BTW: The after market manifolds/o-rings became such a pain in the buttox that I went back to the stock manifold with rtv silicone.  Much easier and it last a couple of track days.

     

     

    #51830

    Randy McKee
    Participant

    Hi Todd,

    Thanks for the tip on the gearing.  I figured an 18/22 might be a good starting point.

    The injury thing must be going around.  I messed up at Streets of Willow and ended up in ER.  Hope you get better soon and we’ll go drafting again (is that beer or main straight?  can’t remember)

    #51733

    Randy McKee
    Participant

    Noah,

    If it still has the floats, it’s a stock carb.   The floats are removed as part of the pump-around modification and the evac tube is added.  Thanks for the offer on the pics, but your carb doesn’t have that tube.

    #45846

    Randy McKee
    Participant

    Where is it causing interference?  Example: it’s hitting motor on right near front right or it’s too tall and crunching my armpit. Nah, forget that… call Ribtect, explain the situation and get the right answer.  877-RIBTECT

    #44979

    Randy McKee
    Participant

    Check with Fasttech.  I’m not sure if they still handle the modification, but it’s worth asking them.  It says it includes pumps, so not sure if you could work a deal:

    http://www.fastech-racing.com/pump-around-modification.html

    #44659

    Randy McKee
    Participant

    Hard to tell too much about the jetting from here and there are so many things that can affect it.  First, how do you know it’s rich?  Did you read the plug or piston top?  It could actually be lean if it’s causing a hard ‘bog’ out of the corner.

    The outside temp does affect the air but, it can be so different from day to day (or hour to hour).  A weather gauge is your best friend when trying to set jetting based on air changes.  Anyway, if you’re used to running safe jetting and it usually works, don’t worry too much about that right now.

    Check your plug to verify jetting and work from there.  It could be your pilot, needle, main, pumps, floats etc.  Any could cause the problem, but since you mentioned new pump and floats, my guess is:

    Fuel pump isn’t working correctly which would mean it’s lean. (this could also be caused by a pinched fuel line or tank pickup problem)

    Floats aren’t set (or maybe stuck) and it’s could be lean or rich.

    What’s the fuel sitch?  Do you know it to be good fresh fuel?

     

    #41577

    Randy McKee
    Participant

    Doug, that was an amazing 1st lap in the 3rd video!  I haven’t watched the end yet, but you are catching everyone like the dinner bell just rang (and you are a STARVING lunatic)

    Edit…

    Oops.  I guess that was one of the Mikes in the 3rd vid.  Don’t know the guy, but he was flying.

    #41527

    Randy McKee
    Participant

    The difference is probably in components.  The kart in your link appears to have aluminum wheels, standard pills instead of independent caster/camber in the front, inexpensive seat, and probably cheap aftermarket axle.  I’m just guessing at these items, but that’s usually where a vendor will make concessions to reduce the expense for an entry level kart.  Even if all of that is true, it’s still a nice deal at $3500 shipped.

    The Righetti Ridolfi components I’ve bought were all very nice.  They’ve been around for a long time, so support shouldn’t be a problem.

    Has anyone seen one of these in the States?

    #41523

    Randy McKee
    Participant

    It does appear to be a real shifter kart for KZ application.  I don’t know what you saw (ebay probably), so I can’t speak to that particular deal,   $3500 is a really good price for a new complete roller.  Anyway, the viper looks like it’s a gold kart made by RR (so yes, it’s Italian).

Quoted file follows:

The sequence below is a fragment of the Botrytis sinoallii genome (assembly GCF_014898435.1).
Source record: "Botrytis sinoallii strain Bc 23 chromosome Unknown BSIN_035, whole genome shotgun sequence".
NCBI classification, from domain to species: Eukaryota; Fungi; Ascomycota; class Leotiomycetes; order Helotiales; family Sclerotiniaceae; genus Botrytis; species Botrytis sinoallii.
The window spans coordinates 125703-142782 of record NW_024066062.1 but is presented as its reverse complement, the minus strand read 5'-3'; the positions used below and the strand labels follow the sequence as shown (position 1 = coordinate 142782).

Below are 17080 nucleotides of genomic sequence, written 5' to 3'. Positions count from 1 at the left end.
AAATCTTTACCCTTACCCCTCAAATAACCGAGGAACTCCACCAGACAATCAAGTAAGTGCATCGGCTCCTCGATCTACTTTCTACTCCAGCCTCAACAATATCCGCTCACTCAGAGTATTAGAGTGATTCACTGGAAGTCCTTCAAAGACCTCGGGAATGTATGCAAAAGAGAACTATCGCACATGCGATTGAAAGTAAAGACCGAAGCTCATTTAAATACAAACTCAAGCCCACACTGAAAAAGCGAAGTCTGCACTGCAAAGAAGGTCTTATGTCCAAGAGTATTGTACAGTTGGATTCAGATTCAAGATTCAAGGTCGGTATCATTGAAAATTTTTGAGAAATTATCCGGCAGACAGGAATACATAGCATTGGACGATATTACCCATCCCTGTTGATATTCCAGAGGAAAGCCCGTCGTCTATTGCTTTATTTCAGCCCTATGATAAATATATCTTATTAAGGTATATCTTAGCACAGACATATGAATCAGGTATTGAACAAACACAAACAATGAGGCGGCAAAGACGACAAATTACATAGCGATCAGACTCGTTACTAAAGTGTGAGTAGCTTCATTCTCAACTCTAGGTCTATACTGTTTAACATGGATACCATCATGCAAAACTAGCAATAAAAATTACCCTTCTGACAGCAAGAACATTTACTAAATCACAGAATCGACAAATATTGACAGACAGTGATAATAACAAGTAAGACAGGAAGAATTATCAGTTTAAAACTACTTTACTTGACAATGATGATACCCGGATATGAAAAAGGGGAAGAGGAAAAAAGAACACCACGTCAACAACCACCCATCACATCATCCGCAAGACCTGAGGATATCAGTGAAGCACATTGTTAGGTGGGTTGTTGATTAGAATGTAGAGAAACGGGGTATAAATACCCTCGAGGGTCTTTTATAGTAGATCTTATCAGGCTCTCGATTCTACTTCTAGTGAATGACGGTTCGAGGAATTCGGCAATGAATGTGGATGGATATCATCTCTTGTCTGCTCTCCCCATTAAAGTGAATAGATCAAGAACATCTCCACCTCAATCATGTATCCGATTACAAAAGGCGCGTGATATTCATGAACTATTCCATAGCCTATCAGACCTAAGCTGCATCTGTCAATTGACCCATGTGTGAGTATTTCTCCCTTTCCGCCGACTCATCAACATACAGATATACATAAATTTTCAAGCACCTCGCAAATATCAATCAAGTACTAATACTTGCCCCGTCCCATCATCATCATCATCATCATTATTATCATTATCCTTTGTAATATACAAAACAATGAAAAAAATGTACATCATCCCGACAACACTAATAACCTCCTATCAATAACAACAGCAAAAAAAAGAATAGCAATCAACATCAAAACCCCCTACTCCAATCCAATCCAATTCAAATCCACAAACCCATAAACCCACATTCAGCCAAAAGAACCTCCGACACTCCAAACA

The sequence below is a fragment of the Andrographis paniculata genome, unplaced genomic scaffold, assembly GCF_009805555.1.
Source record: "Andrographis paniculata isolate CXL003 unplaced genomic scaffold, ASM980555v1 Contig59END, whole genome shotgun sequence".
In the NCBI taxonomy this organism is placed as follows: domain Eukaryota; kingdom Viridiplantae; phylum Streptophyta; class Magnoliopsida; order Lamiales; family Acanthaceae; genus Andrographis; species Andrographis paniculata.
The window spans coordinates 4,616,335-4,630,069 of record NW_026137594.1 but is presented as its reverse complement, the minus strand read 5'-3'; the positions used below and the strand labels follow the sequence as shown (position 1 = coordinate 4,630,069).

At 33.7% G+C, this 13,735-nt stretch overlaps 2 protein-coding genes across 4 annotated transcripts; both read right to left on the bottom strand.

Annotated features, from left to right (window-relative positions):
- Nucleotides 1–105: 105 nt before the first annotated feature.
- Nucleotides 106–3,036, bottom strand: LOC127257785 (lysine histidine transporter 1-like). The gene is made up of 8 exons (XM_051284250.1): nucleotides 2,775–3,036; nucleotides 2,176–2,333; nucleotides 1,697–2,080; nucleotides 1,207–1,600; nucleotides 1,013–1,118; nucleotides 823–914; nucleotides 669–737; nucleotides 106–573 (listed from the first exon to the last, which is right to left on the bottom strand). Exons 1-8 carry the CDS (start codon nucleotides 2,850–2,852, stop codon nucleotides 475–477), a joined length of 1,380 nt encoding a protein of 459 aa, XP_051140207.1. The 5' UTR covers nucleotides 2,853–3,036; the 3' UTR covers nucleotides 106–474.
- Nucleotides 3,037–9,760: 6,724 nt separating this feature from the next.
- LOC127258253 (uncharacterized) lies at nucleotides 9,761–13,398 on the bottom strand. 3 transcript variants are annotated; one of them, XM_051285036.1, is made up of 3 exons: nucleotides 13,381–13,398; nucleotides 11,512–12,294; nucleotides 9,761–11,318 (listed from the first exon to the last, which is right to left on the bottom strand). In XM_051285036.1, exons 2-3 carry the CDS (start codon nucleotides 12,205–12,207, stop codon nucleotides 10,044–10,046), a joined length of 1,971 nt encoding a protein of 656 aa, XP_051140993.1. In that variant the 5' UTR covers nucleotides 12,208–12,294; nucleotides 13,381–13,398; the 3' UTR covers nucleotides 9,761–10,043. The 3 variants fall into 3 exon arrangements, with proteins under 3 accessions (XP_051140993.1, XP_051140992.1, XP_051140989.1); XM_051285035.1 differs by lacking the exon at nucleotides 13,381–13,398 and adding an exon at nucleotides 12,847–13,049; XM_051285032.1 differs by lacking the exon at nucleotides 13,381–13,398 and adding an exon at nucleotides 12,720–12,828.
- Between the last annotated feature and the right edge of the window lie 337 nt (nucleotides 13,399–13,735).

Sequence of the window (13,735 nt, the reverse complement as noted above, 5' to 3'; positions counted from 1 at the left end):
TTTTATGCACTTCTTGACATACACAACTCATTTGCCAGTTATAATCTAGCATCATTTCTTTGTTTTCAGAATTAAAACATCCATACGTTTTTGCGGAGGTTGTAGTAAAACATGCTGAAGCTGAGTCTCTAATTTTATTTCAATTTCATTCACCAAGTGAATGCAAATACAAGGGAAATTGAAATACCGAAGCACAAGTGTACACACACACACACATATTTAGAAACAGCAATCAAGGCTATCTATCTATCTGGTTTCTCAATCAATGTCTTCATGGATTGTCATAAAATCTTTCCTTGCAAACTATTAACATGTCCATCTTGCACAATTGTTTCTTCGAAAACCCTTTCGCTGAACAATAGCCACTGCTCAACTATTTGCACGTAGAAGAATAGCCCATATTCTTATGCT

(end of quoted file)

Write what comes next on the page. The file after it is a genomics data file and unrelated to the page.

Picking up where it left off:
Might be able to get more details here:

    http://www.goldkart.com/kart.php?id=119

    #41191

    Randy McKee
    Participant

    Your’s is a single pump fuel system.  As Greg said, it should be fine.

    A pump-around system uses 2 pumps and a modified carb to work with 2 pumps. 1 pump is for feeding carb and the other to scavenge the excess and send it back to the tank.

    Here’s a pic:

    http://www.fastech-racing.com/pump-around-modification.html

    #40783

    Randy McKee
    Participant

    You may want to get a hold of Nick at http://firestonekartinfo.com

    He’s done quite a bit of data analysis and can probably help you out.  Check out these articles he did on the topic:

    http://firestonekartinfo.com/?cat=183

     

    #40782

    Randy McKee
    Participant

    A common problem… mushy brakes that is.  When you replaced the seals, did you do the caliper as well as the master cyl?

    You may have a very tiny leak near a fitting on the brake lines.  Those are tough to find, and it doesn’t take very much air getting sucked-in to cause mushy/fading brakes.

    #39909

    Randy McKee
    Participant

    Diego,

    Need some more details.  Are you checking the clutch with the engine running and warm or is it just sitting cold?

    Was the clutch properly disengaging before you stored the kart 4 months ago?  If so, the cable is probably is set correctly, but it’s easy to check it. Pull the clutch lever and look at the inside of the motor (near seat) to see if it’s moving the clutch engagement lever.

    The clutch will always have some bite even when completely disengaged and it’s even more bite when cold (the clutch fluid is very thick when cold).  Also, the clutch plates will occasionally stick together when they’ve been sitting still for a long time.  You can usually just put it in gear, pull in the clutch and rock the kart back and forth until they break free.  It will probably help to start the motor and warm it up for a few minutes.

    Hope that helps, but let me know if not and we’ll try a few more things.

     

     

    #39746

    Randy McKee
    Participant

    Yep, in fact you can even negotiate on groceries.  I’ve never done it, but I’ve witnessed it a few times at checkout.

    Keep in mind most kart shops are dealing with small margins to begin with, so you’re wiggle room may be less than buying an expensive TV or car.

    #39431

    Randy McKee
    Participant

    P.S.

    One more type of bog, but probably not the case.  Many drivers tend to use too much of the lower power band and the motor bogs when it’s too low in the rpm range.  In other words, it’s not ‘on-the-pipe’ when they get on the power.  Anyway, if you think you’re too low on the rpm’s, try a lower gearing (or shift down one more) to keep it rev’d up.

Viewing 25 posts - 1 through 25 (of 39 total)